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Microsoft KB Archive/102531

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Knowledge Base

Drive Changed to New Partition During Drive Creation

Article ID: 102531

Article Last Modified on 11/1/2006


  • Microsoft Windows NT Advanced Server 3.1
  • Microsoft Windows NT Workstation 3.1
  • Microsoft Windows NT Advanced Server 3.1

This article was previously published under Q102531


Consider this drive layout:

    |  c:   |   d:   |  free space  |

Where d: is where Windows NT is installed, AND it is a "logical drive" (extended partition).

In this layout, the arcnames could be described:

    scsi(0)disk(x)rdisk(0)partition(1)   c: drive
    scsi(0)disk(x)rdisk(0)partition(2)   d: drive

If you go into windisk and create a new drive where the free space is, your arcnames change to:

    |  c:   |   d:   |   e:  |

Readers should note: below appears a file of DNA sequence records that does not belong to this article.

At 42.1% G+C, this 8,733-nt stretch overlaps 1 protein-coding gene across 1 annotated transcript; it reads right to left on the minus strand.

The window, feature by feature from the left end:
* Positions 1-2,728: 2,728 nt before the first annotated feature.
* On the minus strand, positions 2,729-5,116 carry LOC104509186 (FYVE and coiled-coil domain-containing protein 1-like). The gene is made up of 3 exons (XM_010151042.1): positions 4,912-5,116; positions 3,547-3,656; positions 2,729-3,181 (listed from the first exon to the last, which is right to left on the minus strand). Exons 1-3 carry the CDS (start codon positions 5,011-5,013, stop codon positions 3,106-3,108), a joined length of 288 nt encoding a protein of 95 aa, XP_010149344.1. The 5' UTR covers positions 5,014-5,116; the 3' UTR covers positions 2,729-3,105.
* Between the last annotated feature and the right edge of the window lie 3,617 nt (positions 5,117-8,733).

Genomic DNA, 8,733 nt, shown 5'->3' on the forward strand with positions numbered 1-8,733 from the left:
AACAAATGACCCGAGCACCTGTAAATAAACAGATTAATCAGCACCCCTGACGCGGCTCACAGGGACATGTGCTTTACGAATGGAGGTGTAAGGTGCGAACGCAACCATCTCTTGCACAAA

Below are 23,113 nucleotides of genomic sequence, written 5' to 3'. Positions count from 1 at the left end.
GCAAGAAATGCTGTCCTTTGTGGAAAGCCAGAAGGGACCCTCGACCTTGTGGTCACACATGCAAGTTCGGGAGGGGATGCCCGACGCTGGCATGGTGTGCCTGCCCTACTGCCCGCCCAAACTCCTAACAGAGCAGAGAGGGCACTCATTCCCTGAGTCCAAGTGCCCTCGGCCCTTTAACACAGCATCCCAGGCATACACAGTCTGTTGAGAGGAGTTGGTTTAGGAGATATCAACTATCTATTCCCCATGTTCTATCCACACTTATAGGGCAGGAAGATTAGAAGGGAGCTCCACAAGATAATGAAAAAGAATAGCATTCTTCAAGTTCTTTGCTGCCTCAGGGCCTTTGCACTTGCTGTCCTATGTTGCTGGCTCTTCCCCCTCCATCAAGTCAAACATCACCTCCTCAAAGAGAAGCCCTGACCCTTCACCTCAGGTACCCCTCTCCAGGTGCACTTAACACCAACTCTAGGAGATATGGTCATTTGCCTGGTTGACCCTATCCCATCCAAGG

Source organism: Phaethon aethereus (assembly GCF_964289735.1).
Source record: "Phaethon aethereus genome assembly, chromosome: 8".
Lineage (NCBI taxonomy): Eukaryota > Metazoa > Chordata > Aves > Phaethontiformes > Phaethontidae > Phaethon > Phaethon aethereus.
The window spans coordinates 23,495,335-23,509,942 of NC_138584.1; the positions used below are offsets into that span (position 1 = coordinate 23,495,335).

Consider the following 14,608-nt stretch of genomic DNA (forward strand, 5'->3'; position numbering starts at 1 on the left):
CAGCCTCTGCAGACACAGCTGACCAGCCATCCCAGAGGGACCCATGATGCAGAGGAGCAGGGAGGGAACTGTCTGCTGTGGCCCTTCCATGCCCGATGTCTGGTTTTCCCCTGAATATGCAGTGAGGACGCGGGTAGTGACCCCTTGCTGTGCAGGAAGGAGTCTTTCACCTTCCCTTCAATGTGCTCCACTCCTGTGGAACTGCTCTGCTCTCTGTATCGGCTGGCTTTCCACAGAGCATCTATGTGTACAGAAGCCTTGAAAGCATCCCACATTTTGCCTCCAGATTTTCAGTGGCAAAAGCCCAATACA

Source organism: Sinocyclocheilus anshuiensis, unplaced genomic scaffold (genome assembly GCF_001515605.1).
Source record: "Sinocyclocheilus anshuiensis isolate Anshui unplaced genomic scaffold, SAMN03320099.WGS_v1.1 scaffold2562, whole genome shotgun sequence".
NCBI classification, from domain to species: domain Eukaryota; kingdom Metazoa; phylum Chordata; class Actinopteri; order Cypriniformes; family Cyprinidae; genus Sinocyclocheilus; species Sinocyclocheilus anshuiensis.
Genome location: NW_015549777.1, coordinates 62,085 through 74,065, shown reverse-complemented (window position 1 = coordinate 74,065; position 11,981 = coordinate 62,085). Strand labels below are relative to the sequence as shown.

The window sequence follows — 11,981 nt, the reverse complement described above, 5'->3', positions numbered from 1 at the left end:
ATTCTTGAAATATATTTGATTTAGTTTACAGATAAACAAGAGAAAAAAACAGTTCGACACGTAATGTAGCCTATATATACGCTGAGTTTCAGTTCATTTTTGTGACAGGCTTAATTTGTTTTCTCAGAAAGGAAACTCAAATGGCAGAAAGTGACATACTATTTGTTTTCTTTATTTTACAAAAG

scsi(0)disk(x)rdisk(0)partition(1)   c: drive
    scsi(0)disk(x)rdisk(0)partition(3)   d: drive
    scsi(0)disk(x)rdisk(0)partition(2)   e: drive

The d: drive becomes partition(3).

NOTE: If the free space where e: was made is already within the extended region, this arcname change does not occur.

You can encounter this problem any time you boot from a "logical partition" then make a new real partition on the same disk.


This change occurs because there can be only one extended region in the partition table of physical sector 0 on the drive, and it is always placed last in the table.

Windisk knows you just changed the Windows NT boot tree from partition(2) to partition(3). It cannot pop up a message telling you to edit BOOT.INI, and change the 2 to a 3, so it generates an access violation

Nothing is destroyed; your disk and the Windows NT tree are still there.


  1. If your c: drive is FAT, do the following:
    1. Boot MS-DOS.
    2. Attrib -r -s -h BOOT.INI.
    3. Edit BOOT.INI.
    4. Change partition(x) to partition(x+1).

    If your c: drive is not FAT, go to another computer and format a floppy disk. It will now have the Windows NT boot sector on it.

  2. Copy NTLDR, NTDETECT.COM, and BOOT.INI to it.
  3. Edit BOOT.INI, and start guessing as to what the arcname of your Windows NT root is.

Additional query words: prodnt

Keywords: KB102531